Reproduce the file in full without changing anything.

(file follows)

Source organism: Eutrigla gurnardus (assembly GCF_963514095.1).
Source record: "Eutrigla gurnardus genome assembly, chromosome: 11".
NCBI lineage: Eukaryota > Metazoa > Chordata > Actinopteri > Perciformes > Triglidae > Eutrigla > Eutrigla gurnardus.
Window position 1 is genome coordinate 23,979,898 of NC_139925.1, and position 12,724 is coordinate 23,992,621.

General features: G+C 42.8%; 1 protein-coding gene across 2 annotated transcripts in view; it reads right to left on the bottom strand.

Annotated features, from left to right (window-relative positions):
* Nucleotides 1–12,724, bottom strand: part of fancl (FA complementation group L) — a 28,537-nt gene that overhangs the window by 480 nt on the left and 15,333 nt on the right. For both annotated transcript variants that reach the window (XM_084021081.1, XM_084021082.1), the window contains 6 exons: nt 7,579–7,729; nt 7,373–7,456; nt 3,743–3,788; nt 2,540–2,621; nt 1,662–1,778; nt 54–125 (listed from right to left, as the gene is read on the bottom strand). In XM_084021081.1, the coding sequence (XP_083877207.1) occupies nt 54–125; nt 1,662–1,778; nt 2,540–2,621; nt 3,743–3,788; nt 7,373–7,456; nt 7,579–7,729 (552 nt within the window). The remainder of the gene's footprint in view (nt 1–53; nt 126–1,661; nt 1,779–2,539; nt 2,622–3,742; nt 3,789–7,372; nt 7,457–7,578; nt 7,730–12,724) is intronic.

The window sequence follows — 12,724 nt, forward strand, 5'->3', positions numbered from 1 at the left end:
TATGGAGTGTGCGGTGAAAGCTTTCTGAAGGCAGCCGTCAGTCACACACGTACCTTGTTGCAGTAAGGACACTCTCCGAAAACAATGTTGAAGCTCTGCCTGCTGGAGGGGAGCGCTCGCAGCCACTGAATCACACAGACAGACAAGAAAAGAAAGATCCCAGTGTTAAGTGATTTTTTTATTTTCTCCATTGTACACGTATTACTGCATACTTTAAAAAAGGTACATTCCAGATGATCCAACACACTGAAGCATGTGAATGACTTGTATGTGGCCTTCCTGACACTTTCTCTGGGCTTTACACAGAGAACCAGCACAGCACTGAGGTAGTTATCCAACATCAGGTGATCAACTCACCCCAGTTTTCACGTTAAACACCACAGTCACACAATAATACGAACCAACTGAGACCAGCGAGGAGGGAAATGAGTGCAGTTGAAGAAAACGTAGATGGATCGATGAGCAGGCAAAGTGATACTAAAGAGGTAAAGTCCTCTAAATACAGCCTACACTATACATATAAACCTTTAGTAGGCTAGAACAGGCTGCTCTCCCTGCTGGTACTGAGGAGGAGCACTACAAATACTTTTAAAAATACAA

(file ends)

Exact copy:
Source organism: Eutrigla gurnardus (assembly GCF_963514095.1).
Source record: "Eutrigla gurnardus genome assembly, chromosome: 11".
NCBI lineage: Eukaryota > Metazoa > Chordata > Actinopteri > Perciformes > Triglidae > Eutrigla > Eutrigla gurnardus.
Window position 1 is genome coordinate 23,979,898 of NC_139925.1, and position 12,724 is coordinate 23,992,621.

General features: G+C 42.8%; 1 protein-coding gene across 2 annotated transcripts in view; it reads right to left on the bottom strand.

Annotated features, from left to right (window-relative positions):
* Nucleotides 1–12,724, bottom strand: part of fancl (FA complementation group L) — a 28,537-nt gene that overhangs the window by 480 nt on the left and 15,333 nt on the right. For both annotated transcript variants that reach the window (XM_084021081.1, XM_084021082.1), the window contains 6 exons: nt 7,579–7,729; nt 7,373–7,456; nt 3,743–3,788; nt 2,540–2,621; nt 1,662–1,778; nt 54–125 (listed from right to left, as the gene is read on the bottom strand). In XM_084021081.1, the coding sequence (XP_083877207.1) occupies nt 54–125; nt 1,662–1,778; nt 2,540–2,621; nt 3,743–3,788; nt 7,373–7,456; nt 7,579–7,729 (552 nt within the window). The remainder of the gene's footprint in view (nt 1–53; nt 126–1,661; nt 1,779–2,539; nt 2,622–3,742; nt 3,789–7,372; nt 7,457–7,578; nt 7,730–12,724) is intronic.

The window sequence follows — 12,724 nt, forward strand, 5'->3', positions numbered from 1 at the left end:
TATGGAGTGTGCGGTGAAAGCTTTCTGAAGGCAGCCGTCAGTCACACACGTACCTTGTTGCAGTAAGGACACTCTCCGAAAACAATGTTGAAGCTCTGCCTGCTGGAGGGGAGCGCTCGCAGCCACTGAATCACACAGACAGACAAGAAAAGAAAGATCCCAGTGTTAAGTGATTTTTTTATTTTCTCCATTGTACACGTATTACTGCATACTTTAAAAAAGGTACATTCCAGATGATCCAACACACTGAAGCATGTGAATGACTTGTATGTGGCCTTCCTGACACTTTCTCTGGGCTTTACACAGAGAACCAGCACAGCACTGAGGTAGTTATCCAACATCAGGTGATCAACTCACCCCAGTTTTCACGTTAAACACCACAGTCACACAATAATACGAACCAACTGAGACCAGCGAGGAGGGAAATGAGTGCAGTTGAAGAAAACGTAGATGGATCGATGAGCAGGCAAAGTGATACTAAAGAGGTAAAGTCCTCTAAATACAGCCTACACTATACATATAAACCTTTAGTAGGCTAGAACAGGCTGCTCTCCCTGCTGGTACTGAGGAGGAGCACTACAAATACTTTTAAAAATACAA